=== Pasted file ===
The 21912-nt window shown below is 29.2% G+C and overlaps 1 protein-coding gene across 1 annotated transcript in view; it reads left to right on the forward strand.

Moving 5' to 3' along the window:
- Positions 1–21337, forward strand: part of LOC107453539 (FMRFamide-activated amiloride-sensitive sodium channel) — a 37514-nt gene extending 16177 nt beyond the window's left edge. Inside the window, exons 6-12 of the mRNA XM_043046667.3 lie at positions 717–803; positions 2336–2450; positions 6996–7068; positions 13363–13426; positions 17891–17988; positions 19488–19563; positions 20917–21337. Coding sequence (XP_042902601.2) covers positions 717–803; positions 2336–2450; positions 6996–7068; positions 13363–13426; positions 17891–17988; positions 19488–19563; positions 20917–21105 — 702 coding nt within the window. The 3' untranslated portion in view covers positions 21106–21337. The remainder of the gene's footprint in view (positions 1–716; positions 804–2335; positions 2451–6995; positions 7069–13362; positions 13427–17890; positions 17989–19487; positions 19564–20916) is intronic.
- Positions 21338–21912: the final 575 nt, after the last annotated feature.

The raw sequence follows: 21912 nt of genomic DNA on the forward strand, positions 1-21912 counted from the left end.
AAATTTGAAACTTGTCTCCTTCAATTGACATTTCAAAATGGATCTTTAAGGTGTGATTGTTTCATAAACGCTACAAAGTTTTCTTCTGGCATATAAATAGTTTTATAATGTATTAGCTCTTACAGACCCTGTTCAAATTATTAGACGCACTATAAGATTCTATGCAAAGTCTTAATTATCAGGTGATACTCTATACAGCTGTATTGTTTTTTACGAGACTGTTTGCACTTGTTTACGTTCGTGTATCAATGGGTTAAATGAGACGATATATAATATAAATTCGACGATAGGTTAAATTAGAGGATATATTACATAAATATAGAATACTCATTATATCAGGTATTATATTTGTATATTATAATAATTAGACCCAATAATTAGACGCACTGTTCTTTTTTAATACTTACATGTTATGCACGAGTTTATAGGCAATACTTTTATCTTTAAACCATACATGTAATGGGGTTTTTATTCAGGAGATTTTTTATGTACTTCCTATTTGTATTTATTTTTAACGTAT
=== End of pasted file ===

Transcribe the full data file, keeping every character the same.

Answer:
The 21912-nt window shown below is 29.2% G+C and overlaps 1 protein-coding gene across 1 annotated transcript in view; it reads left to right on the forward strand.

Moving 5' to 3' along the window:
- Positions 1–21337, forward strand: part of LOC107453539 (FMRFamide-activated amiloride-sensitive sodium channel) — a 37514-nt gene extending 16177 nt beyond the window's left edge. Inside the window, exons 6-12 of the mRNA XM_043046667.3 lie at positions 717–803; positions 2336–2450; positions 6996–7068; positions 13363–13426; positions 17891–17988; positions 19488–19563; positions 20917–21337. Coding sequence (XP_042902601.2) covers positions 717–803; positions 2336–2450; positions 6996–7068; positions 13363–13426; positions 17891–17988; positions 19488–19563; positions 20917–21105 — 702 coding nt within the window. The 3' untranslated portion in view covers positions 21106–21337. The remainder of the gene's footprint in view (positions 1–716; positions 804–2335; positions 2451–6995; positions 7069–13362; positions 13427–17890; positions 17989–19487; positions 19564–20916) is intronic.
- Positions 21338–21912: the final 575 nt, after the last annotated feature.

The raw sequence follows: 21912 nt of genomic DNA on the forward strand, positions 1-21912 counted from the left end.
AAATTTGAAACTTGTCTCCTTCAATTGACATTTCAAAATGGATCTTTAAGGTGTGATTGTTTCATAAACGCTACAAAGTTTTCTTCTGGCATATAAATAGTTTTATAATGTATTAGCTCTTACAGACCCTGTTCAAATTATTAGACGCACTATAAGATTCTATGCAAAGTCTTAATTATCAGGTGATACTCTATACAGCTGTATTGTTTTTTACGAGACTGTTTGCACTTGTTTACGTTCGTGTATCAATGGGTTAAATGAGACGATATATAATATAAATTCGACGATAGGTTAAATTAGAGGATATATTACATAAATATAGAATACTCATTATATCAGGTATTATATTTGTATATTATAATAATTAGACCCAATAATTAGACGCACTGTTCTTTTTTAATACTTACATGTTATGCACGAGTTTATAGGCAATACTTTTATCTTTAAACCATACATGTAATGGGGTTTTTATTCAGGAGATTTTTTATGTACTTCCTATTTGTATTTATTTTTAACGTAT